In the wake of free agency, the fall of superteams has finally come. While there are certainly teams with more talent and a better title chance than others, none have the requisite collection of talent to be considered a superteam. At least for now, there’s a sense of parity finally returning to the league.
The New Era of Duos and Depth
While hoarding the best players is still the best way to win, the 2019 playoffs did show potentially the next best option. The Toronto Raptors won the title because they had Leonard as the primary star, Kyle Lowry or Pascal Siakam trading turns as the secondary star, and a deep supporting cast around them. If three stars aren’t available, two and depth behind them is a good substitute. It’s also easier to replicate for more teams across the league.
Duos have become prominent in the West. The Clippers have Leonard and George, while the Lakers have James and Davis. The Houston Rockets recently reunited Russell Westbrook and James Harden. The Portland Trail Blazers have had Damian Lillard and CJ McCollum for years. The Denver Nuggets have homegrown stars Nikola Jokic and Jamal Murray. The Warriors still have Stephen Curry and Klay Thompson, with Draymond Green and D’Angelo Russell backing them up.
Out East, teams are either going with two stars or deeper rosters. The Milwaukee Bucks re-signed Khris Middleton to play alongside reigning MVP Giannis Antetokounmpo and kept most of their depth. The 76ers are arguably the closest the league has to a superteam with Harris, Ben Simmons, Joel Embiid, and Al Horford. However, there are serious concerns for each player. The Celtics signed Kemba Walker and hope Gordon Hayward can return to form. Meanwhile, they’ve still got a talented young roster. The Indiana Pacers have Victor Oladipo and a deep roster. Even the Heat have Butler and depth as well.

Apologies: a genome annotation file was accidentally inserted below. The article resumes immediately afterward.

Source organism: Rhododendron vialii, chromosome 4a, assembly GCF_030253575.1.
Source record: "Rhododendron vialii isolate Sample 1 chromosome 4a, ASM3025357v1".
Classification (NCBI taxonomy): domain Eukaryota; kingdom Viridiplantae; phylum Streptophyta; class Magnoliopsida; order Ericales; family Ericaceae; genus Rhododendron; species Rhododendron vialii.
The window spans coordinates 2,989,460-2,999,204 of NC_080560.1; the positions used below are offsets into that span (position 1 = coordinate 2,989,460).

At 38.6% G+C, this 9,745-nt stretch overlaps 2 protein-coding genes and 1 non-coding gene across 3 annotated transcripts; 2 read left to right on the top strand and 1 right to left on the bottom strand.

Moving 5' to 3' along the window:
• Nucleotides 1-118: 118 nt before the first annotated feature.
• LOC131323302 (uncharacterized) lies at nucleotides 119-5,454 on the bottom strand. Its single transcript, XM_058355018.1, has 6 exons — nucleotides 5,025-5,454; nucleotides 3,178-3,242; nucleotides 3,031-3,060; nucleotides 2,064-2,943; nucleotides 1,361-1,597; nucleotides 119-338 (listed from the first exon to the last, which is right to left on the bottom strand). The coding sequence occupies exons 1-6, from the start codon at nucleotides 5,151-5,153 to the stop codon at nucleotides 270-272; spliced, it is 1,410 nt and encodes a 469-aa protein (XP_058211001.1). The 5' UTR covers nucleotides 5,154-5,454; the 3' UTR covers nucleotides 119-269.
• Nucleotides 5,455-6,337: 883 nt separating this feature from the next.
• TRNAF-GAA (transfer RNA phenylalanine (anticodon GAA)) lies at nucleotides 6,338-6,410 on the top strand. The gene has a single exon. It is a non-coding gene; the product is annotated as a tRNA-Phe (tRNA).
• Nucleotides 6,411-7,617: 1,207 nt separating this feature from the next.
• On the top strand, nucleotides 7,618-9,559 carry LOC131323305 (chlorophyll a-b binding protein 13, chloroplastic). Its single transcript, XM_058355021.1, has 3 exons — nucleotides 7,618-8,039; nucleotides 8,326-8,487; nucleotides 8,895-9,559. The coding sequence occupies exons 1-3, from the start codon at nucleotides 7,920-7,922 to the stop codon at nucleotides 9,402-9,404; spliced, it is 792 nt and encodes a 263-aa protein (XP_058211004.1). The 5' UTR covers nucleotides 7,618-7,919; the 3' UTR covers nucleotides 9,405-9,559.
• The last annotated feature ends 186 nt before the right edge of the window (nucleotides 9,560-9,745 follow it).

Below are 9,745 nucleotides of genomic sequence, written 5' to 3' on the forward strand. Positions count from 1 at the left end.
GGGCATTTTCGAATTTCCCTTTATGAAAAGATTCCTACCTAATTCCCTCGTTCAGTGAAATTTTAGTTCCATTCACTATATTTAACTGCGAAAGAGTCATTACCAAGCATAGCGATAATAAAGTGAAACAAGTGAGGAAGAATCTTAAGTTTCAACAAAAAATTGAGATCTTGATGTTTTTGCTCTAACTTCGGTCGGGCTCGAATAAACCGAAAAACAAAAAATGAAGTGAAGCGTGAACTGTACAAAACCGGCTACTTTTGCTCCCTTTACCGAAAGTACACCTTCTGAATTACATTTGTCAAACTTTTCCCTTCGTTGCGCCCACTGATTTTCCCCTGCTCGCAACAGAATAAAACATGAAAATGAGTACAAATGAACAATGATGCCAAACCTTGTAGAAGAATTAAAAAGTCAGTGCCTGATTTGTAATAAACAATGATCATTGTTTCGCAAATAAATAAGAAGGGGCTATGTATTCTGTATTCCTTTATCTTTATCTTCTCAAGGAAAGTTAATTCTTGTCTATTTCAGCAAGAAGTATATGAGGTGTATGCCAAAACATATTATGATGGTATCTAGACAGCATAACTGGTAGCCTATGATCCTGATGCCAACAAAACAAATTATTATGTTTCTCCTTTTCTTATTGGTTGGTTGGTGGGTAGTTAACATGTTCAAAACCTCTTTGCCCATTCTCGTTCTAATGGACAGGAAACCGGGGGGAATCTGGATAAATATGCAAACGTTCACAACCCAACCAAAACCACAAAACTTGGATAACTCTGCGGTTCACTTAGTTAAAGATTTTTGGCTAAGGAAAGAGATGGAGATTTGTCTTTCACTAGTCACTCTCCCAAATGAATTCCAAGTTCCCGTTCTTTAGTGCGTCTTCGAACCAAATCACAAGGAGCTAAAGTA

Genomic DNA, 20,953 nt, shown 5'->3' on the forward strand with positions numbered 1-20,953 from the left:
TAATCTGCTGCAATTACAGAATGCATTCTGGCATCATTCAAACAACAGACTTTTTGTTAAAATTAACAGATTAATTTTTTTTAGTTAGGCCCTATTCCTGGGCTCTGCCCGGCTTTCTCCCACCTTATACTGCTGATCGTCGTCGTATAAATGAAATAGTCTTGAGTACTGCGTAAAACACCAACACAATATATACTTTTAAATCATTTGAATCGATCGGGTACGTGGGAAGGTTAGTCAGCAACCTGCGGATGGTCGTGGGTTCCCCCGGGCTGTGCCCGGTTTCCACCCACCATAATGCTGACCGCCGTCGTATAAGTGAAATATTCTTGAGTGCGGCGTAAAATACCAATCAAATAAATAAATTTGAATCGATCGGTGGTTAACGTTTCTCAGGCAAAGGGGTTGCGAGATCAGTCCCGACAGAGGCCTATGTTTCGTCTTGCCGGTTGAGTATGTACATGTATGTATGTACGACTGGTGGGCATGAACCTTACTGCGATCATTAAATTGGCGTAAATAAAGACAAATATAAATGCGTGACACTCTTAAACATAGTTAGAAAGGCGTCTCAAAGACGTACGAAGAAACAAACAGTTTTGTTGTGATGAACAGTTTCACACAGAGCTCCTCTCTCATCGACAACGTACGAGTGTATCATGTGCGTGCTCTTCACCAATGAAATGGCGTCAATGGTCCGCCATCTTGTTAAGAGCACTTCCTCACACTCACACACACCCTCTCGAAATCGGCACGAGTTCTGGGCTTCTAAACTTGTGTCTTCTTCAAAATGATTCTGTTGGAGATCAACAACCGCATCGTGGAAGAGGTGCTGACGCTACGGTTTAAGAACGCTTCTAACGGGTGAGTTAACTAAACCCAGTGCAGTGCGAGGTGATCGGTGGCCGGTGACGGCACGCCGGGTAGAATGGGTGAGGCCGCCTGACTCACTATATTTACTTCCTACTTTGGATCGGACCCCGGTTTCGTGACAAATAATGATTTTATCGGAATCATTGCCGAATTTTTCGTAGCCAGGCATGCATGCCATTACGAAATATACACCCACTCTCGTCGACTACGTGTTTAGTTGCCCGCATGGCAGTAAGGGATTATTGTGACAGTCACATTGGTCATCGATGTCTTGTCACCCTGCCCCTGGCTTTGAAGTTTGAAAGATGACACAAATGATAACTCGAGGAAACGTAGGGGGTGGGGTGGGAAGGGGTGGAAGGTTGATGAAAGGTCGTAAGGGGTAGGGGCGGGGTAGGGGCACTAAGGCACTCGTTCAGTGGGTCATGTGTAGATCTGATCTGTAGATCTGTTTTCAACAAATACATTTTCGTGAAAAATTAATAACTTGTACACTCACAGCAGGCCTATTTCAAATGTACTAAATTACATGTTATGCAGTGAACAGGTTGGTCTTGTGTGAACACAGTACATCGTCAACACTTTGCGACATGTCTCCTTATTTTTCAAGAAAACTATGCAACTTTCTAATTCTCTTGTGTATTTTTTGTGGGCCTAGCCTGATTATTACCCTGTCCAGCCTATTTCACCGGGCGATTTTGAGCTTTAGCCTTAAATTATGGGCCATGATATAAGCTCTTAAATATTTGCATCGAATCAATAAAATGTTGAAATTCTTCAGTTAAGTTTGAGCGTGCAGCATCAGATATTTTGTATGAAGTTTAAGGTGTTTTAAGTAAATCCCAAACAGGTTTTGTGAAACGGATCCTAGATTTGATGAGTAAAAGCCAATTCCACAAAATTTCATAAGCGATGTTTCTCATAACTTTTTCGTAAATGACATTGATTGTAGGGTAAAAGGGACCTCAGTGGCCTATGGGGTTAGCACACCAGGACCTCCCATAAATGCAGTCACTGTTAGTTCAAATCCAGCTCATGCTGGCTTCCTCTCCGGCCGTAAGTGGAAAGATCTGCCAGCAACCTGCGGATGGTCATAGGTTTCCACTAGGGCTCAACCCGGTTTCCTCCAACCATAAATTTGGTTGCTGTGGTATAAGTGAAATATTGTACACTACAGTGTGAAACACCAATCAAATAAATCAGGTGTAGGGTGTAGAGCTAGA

A Welcome Return to Parity
Superteams are fun for their fanbases but are terrible for fanbases of other teams and the general NBA fan. That kind of certainty ruins the drama or suspense of wondering who will win the championship. The Warriors put the league in an existential crisis for the last three years after signing Durant. It was all but inevitable that they would win the title. Were it not for key injuries to Durant and Thompson, they arguably would have won three in a row.
With the Warrior’s dynasty over and the lack of a superteam rising to take its place, the league feels wide open for the first time in years. There are four to five teams in each conference that have a legitimate shot to make the Finals and then have a chance to win the 2020 title. There’s now plenty of speculation and enthusiasm for next season for more than a handful of teams, which is great for the NBA. The 2019 free agency could have continued the superteam trend, but thankfully it ended with a return to parity.